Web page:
SA flavoured condoms to fight HIV

April 2, 2014
BBC

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The condoms will be given out for free at universities and colleges
South Africa’s government will distribute coloured and flavoured condoms among students to end “condom fatigue”, the health minister has said.

Aaron Motsoaledi’s comments came after a survey showed that condom usage had fallen in South Africa.

The decline in usage may be because “the standard-issued choice condoms just aren’t cool enough”, he added.

South Africa has some 6.4 million HIV-positive people – more than any other country.

The survey, by South Africa’s Human Sciences Research Council (HSRC), showed the rate of people with HIV had risen from 10.6% in 2008 to 12.2% in 2012.

This was because of the combined effects of “new infections and a successfully expanded antiretroviral treatment [ART] programme”, the report said.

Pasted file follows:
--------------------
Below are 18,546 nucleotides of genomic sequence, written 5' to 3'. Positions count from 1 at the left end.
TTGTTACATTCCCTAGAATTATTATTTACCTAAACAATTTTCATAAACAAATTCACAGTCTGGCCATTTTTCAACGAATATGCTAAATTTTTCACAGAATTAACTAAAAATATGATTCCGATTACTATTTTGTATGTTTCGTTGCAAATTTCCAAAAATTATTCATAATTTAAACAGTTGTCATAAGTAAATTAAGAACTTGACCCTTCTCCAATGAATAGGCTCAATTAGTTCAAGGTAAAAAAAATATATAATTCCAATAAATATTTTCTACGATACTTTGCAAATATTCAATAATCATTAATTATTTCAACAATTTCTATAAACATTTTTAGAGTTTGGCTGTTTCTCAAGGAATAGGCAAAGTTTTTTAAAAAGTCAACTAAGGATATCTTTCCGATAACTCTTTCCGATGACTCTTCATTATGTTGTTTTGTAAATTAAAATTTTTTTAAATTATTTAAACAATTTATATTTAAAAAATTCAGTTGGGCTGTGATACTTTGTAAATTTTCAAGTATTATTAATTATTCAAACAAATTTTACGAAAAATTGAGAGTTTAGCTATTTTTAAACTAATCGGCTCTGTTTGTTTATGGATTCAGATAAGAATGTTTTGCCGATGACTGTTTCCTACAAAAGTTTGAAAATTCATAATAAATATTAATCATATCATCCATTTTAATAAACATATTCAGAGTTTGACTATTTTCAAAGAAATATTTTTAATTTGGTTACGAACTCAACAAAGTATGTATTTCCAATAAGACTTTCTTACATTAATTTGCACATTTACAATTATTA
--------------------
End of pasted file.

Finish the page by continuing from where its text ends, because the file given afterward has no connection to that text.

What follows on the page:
Many of those infected with HIV are living longer because they are being given treatment which a previous government refused to make available in state clinics.

Some two million people are now on the ART programme, however charities have warned that local clinics are running short of the drugs, Reuters news agency reports.

The latest study shows that condom use had declined, especially in the 15 to 24 age group.

The 2008 survey showed that 85% of males used them and 66% of females, but this had dropped to 67% and 50% respectively in 2012.

“The increases in some risky sexual behaviours are disappointing, as this partly accounts for why there are so many new infections still occurring,” said Leickness Simbayi, an investigator on the study.

Some three-quarters of those surveyed said they had a low risk of contracting HIV, even though 10% were already infected.

In his response to the report, Mr Motsoaledi said: “We need to inject enthusiasm into the condom campaign, and we are about to start rolling out new types of free, coloured condoms which are also flavoured.”

The condoms will be distributed for free at South Africa’s universities and colleges, he added.

BBC


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